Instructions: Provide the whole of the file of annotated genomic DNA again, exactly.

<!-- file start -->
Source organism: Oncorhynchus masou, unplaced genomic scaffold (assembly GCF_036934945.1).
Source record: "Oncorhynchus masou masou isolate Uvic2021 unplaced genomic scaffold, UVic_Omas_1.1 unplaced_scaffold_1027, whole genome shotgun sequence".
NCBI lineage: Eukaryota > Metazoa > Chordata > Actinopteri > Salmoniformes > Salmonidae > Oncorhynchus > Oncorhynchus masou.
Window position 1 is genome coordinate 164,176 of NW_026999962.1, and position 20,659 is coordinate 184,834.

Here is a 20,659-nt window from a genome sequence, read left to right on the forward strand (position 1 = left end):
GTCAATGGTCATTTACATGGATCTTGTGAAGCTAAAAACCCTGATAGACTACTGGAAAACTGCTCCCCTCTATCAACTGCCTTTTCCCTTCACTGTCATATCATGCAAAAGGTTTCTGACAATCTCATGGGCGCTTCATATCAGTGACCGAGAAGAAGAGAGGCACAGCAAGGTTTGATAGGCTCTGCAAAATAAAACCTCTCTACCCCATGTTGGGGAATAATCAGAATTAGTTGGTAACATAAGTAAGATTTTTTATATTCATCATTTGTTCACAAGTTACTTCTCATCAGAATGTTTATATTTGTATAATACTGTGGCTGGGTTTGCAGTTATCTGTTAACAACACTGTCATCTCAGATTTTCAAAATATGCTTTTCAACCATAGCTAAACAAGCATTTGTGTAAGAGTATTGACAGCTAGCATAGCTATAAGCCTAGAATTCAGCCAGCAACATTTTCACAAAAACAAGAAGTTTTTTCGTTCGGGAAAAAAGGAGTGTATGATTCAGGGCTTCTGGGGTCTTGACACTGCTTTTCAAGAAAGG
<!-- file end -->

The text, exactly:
Source organism: Oncorhynchus masou, unplaced genomic scaffold (assembly GCF_036934945.1).
Source record: "Oncorhynchus masou masou isolate Uvic2021 unplaced genomic scaffold, UVic_Omas_1.1 unplaced_scaffold_1027, whole genome shotgun sequence".
NCBI lineage: Eukaryota > Metazoa > Chordata > Actinopteri > Salmoniformes > Salmonidae > Oncorhynchus > Oncorhynchus masou.
Window position 1 is genome coordinate 164,176 of NW_026999962.1, and position 20,659 is coordinate 184,834.

Here is a 20,659-nt window from a genome sequence, read left to right on the forward strand (position 1 = left end):
GTCAATGGTCATTTACATGGATCTTGTGAAGCTAAAAACCCTGATAGACTACTGGAAAACTGCTCCCCTCTATCAACTGCCTTTTCCCTTCACTGTCATATCATGCAAAAGGTTTCTGACAATCTCATGGGCGCTTCATATCAGTGACCGAGAAGAAGAGAGGCACAGCAAGGTTTGATAGGCTCTGCAAAATAAAACCTCTCTACCCCATGTTGGGGAATAATCAGAATTAGTTGGTAACATAAGTAAGATTTTTTATATTCATCATTTGTTCACAAGTTACTTCTCATCAGAATGTTTATATTTGTATAATACTGTGGCTGGGTTTGCAGTTATCTGTTAACAACACTGTCATCTCAGATTTTCAAAATATGCTTTTCAACCATAGCTAAACAAGCATTTGTGTAAGAGTATTGACAGCTAGCATAGCTATAAGCCTAGAATTCAGCCAGCAACATTTTCACAAAAACAAGAAGTTTTTTCGTTCGGGAAAAAAGGAGTGTATGATTCAGGGCTTCTGGGGTCTTGACACTGCTTTTCAAGAAAGG